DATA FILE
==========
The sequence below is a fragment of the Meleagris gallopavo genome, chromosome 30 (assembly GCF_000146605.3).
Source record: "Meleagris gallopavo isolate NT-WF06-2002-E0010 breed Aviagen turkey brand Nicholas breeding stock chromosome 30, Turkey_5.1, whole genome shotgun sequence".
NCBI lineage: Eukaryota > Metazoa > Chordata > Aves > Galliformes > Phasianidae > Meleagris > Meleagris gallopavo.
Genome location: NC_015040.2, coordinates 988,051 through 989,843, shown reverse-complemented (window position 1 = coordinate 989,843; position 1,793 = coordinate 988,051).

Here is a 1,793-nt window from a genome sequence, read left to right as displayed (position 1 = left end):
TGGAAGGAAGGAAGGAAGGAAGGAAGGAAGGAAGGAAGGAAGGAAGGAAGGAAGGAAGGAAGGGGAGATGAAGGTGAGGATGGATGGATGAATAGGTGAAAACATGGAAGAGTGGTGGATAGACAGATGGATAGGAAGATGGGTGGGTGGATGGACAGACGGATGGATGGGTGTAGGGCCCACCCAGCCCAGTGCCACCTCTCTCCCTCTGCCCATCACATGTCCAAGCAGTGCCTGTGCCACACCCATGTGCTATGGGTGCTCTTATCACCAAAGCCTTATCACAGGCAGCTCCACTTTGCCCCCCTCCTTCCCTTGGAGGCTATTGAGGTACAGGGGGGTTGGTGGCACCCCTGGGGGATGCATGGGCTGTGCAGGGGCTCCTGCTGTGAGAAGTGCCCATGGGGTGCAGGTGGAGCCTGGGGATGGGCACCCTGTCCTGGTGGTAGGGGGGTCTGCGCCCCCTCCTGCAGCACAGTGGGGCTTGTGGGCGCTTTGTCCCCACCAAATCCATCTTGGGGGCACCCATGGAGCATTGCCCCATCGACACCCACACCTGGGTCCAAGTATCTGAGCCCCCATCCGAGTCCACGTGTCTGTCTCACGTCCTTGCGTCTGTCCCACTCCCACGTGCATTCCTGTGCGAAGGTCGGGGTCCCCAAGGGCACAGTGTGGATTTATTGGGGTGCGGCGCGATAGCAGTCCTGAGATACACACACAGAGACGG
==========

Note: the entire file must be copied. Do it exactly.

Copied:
The sequence below is a fragment of the Meleagris gallopavo genome, chromosome 30 (assembly GCF_000146605.3).
Source record: "Meleagris gallopavo isolate NT-WF06-2002-E0010 breed Aviagen turkey brand Nicholas breeding stock chromosome 30, Turkey_5.1, whole genome shotgun sequence".
NCBI lineage: Eukaryota > Metazoa > Chordata > Aves > Galliformes > Phasianidae > Meleagris > Meleagris gallopavo.
Genome location: NC_015040.2, coordinates 988,051 through 989,843, shown reverse-complemented (window position 1 = coordinate 989,843; position 1,793 = coordinate 988,051).

Here is a 1,793-nt window from a genome sequence, read left to right as displayed (position 1 = left end):
TGGAAGGAAGGAAGGAAGGAAGGAAGGAAGGAAGGAAGGAAGGAAGGAAGGAAGGAAGGAAGGGGAGATGAAGGTGAGGATGGATGGATGAATAGGTGAAAACATGGAAGAGTGGTGGATAGACAGATGGATAGGAAGATGGGTGGGTGGATGGACAGACGGATGGATGGGTGTAGGGCCCACCCAGCCCAGTGCCACCTCTCTCCCTCTGCCCATCACATGTCCAAGCAGTGCCTGTGCCACACCCATGTGCTATGGGTGCTCTTATCACCAAAGCCTTATCACAGGCAGCTCCACTTTGCCCCCCTCCTTCCCTTGGAGGCTATTGAGGTACAGGGGGGTTGGTGGCACCCCTGGGGGATGCATGGGCTGTGCAGGGGCTCCTGCTGTGAGAAGTGCCCATGGGGTGCAGGTGGAGCCTGGGGATGGGCACCCTGTCCTGGTGGTAGGGGGGTCTGCGCCCCCTCCTGCAGCACAGTGGGGCTTGTGGGCGCTTTGTCCCCACCAAATCCATCTTGGGGGCACCCATGGAGCATTGCCCCATCGACACCCACACCTGGGTCCAAGTATCTGAGCCCCCATCCGAGTCCACGTGTCTGTCTCACGTCCTTGCGTCTGTCCCACTCCCACGTGCATTCCTGTGCGAAGGTCGGGGTCCCCAAGGGCACAGTGTGGATTTATTGGGGTGCGGCGCGATAGCAGTCCTGAGATACACACACAGAGACGG